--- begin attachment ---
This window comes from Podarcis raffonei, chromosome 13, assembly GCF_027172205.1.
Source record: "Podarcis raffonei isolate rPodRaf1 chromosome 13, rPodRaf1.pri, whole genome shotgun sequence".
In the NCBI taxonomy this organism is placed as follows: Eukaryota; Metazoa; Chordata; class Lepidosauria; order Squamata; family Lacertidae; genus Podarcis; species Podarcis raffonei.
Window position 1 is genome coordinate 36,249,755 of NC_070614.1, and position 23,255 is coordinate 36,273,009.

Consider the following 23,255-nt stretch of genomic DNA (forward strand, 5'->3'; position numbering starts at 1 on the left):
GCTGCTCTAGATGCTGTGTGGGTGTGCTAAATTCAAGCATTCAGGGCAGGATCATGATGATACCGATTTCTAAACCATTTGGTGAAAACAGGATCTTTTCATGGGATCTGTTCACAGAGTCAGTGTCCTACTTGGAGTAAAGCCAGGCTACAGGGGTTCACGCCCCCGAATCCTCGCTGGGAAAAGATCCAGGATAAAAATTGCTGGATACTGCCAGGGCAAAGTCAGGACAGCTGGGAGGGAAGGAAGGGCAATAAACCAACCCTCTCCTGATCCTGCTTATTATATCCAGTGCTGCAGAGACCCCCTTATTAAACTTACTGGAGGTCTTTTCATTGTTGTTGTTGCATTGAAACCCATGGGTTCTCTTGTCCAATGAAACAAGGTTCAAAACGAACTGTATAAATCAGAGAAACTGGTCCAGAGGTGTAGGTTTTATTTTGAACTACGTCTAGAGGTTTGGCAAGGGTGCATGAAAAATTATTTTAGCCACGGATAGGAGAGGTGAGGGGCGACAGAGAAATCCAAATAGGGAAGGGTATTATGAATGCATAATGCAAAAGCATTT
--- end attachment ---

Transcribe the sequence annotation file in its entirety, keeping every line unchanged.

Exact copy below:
This window comes from Podarcis raffonei, chromosome 13, assembly GCF_027172205.1.
Source record: "Podarcis raffonei isolate rPodRaf1 chromosome 13, rPodRaf1.pri, whole genome shotgun sequence".
In the NCBI taxonomy this organism is placed as follows: Eukaryota; Metazoa; Chordata; class Lepidosauria; order Squamata; family Lacertidae; genus Podarcis; species Podarcis raffonei.
Window position 1 is genome coordinate 36,249,755 of NC_070614.1, and position 23,255 is coordinate 36,273,009.

Consider the following 23,255-nt stretch of genomic DNA (forward strand, 5'->3'; position numbering starts at 1 on the left):
GCTGCTCTAGATGCTGTGTGGGTGTGCTAAATTCAAGCATTCAGGGCAGGATCATGATGATACCGATTTCTAAACCATTTGGTGAAAACAGGATCTTTTCATGGGATCTGTTCACAGAGTCAGTGTCCTACTTGGAGTAAAGCCAGGCTACAGGGGTTCACGCCCCCGAATCCTCGCTGGGAAAAGATCCAGGATAAAAATTGCTGGATACTGCCAGGGCAAAGTCAGGACAGCTGGGAGGGAAGGAAGGGCAATAAACCAACCCTCTCCTGATCCTGCTTATTATATCCAGTGCTGCAGAGACCCCCTTATTAAACTTACTGGAGGTCTTTTCATTGTTGTTGTTGCATTGAAACCCATGGGTTCTCTTGTCCAATGAAACAAGGTTCAAAACGAACTGTATAAATCAGAGAAACTGGTCCAGAGGTGTAGGTTTTATTTTGAACTACGTCTAGAGGTTTGGCAAGGGTGCATGAAAAATTATTTTAGCCACGGATAGGAGAGGTGAGGGGCGACAGAGAAATCCAAATAGGGAAGGGTATTATGAATGCATAATGCAAAAGCATTT